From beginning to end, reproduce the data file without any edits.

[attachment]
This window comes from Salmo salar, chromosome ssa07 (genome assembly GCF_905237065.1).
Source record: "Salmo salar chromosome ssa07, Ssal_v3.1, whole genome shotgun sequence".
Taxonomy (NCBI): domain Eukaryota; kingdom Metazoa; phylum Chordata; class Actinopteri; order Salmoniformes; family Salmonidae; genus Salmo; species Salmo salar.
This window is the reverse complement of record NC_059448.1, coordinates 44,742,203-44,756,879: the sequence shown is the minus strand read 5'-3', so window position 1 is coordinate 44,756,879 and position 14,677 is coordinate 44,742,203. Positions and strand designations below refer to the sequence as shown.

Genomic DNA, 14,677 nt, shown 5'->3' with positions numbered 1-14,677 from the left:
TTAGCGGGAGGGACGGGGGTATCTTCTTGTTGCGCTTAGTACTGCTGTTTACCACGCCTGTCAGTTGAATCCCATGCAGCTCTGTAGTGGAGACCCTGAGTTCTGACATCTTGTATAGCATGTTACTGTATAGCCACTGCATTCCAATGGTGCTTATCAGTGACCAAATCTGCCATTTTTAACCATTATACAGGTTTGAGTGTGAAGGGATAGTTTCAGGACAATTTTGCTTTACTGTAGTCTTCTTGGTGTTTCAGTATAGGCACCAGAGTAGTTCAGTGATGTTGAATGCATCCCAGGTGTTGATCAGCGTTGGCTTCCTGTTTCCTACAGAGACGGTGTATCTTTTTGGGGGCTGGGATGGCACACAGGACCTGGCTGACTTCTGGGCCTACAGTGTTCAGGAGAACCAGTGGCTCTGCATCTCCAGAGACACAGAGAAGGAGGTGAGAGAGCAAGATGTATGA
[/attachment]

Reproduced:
This window comes from Salmo salar, chromosome ssa07 (genome assembly GCF_905237065.1).
Source record: "Salmo salar chromosome ssa07, Ssal_v3.1, whole genome shotgun sequence".
Taxonomy (NCBI): domain Eukaryota; kingdom Metazoa; phylum Chordata; class Actinopteri; order Salmoniformes; family Salmonidae; genus Salmo; species Salmo salar.
This window is the reverse complement of record NC_059448.1, coordinates 44,742,203-44,756,879: the sequence shown is the minus strand read 5'-3', so window position 1 is coordinate 44,756,879 and position 14,677 is coordinate 44,742,203. Positions and strand designations below refer to the sequence as shown.

Genomic DNA, 14,677 nt, shown 5'->3' with positions numbered 1-14,677 from the left:
TTAGCGGGAGGGACGGGGGTATCTTCTTGTTGCGCTTAGTACTGCTGTTTACCACGCCTGTCAGTTGAATCCCATGCAGCTCTGTAGTGGAGACCCTGAGTTCTGACATCTTGTATAGCATGTTACTGTATAGCCACTGCATTCCAATGGTGCTTATCAGTGACCAAATCTGCCATTTTTAACCATTATACAGGTTTGAGTGTGAAGGGATAGTTTCAGGACAATTTTGCTTTACTGTAGTCTTCTTGGTGTTTCAGTATAGGCACCAGAGTAGTTCAGTGATGTTGAATGCATCCCAGGTGTTGATCAGCGTTGGCTTCCTGTTTCCTACAGAGACGGTGTATCTTTTTGGGGGCTGGGATGGCACACAGGACCTGGCTGACTTCTGGGCCTACAGTGTTCAGGAGAACCAGTGGCTCTGCATCTCCAGAGACACAGAGAAGGAGGTGAGAGAGCAAGATGTATGA